After an extensive procurement exercise developing both the scientific and business case, the UK will be getting a new supercomputer and it is anticipated that it will be fully operational in May 2020.
This will replace the UK’s current national facility, ARCHER, which has been in service since 2013 having entered the November 2013 TOP500 list ranked number 19. When it was first introduced, ARCHER had 76,192 cores and a peak performance of ~1.65 Pflop/s (i.e. 1,650,000,000,000,000 floating point operations per second) based on a Cray XC30, Intel Xeon E5 v2 12C 2.700GHz CPU, with an Aries interconnect.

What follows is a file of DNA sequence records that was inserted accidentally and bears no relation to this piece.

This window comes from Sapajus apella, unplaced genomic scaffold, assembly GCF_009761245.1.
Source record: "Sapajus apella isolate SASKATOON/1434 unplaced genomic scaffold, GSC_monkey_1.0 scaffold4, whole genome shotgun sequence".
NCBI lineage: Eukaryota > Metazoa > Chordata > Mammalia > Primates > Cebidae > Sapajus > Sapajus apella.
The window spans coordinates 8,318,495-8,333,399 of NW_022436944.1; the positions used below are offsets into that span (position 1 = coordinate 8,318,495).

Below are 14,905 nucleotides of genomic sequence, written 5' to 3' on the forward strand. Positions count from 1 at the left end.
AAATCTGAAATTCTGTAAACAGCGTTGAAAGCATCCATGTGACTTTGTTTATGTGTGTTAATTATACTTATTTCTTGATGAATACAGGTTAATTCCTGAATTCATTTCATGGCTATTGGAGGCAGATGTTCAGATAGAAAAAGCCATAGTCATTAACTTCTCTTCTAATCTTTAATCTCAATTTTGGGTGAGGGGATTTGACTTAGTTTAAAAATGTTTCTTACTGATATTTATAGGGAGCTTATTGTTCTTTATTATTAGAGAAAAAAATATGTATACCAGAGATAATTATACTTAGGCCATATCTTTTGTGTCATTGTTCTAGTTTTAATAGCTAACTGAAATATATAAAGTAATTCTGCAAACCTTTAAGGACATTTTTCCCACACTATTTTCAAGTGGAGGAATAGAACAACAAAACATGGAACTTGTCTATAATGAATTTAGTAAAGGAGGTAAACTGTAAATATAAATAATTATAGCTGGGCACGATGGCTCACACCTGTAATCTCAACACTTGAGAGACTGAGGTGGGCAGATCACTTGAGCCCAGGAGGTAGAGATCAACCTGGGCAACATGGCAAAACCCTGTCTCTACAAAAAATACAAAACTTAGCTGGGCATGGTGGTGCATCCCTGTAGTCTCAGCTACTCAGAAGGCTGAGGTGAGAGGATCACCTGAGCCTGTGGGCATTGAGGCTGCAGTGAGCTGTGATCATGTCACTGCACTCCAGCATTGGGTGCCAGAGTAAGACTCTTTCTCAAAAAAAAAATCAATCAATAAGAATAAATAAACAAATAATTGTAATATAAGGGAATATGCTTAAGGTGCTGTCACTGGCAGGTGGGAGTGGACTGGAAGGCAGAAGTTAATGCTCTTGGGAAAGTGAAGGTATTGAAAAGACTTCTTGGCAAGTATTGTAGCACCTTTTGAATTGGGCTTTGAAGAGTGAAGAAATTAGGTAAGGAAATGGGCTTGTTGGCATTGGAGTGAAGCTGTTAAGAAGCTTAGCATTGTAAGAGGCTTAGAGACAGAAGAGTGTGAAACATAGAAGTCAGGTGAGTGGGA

As the MNF group are researchers involved in theoretical and computational activities, we rely heavily on the use of both local clusters and the national facility and we will be looking to take full advantage of the new hardware once it has been deployed. The new machine, referred to as ARCHER 2, will again be a Cray but will host 5,848 compute nodes, each with dual AMD Rome 64 core CPUs at 2.2GHz, for 748,544 cores in total.
The exact performance of the new machine is not yet known but it is anticipated that it will have a peak performance of ~28 Pflop/s. In contrast to the current exascale trend, where accelerators like the nVidea Volta G100 GPU are used by the Summit supercomputer, ARCHER 2 will be a standard CPU-only facility. We would not therefore expect any significant porting issues for our codes but making efficient use of the dual 64-core CPUs has yet to be tested.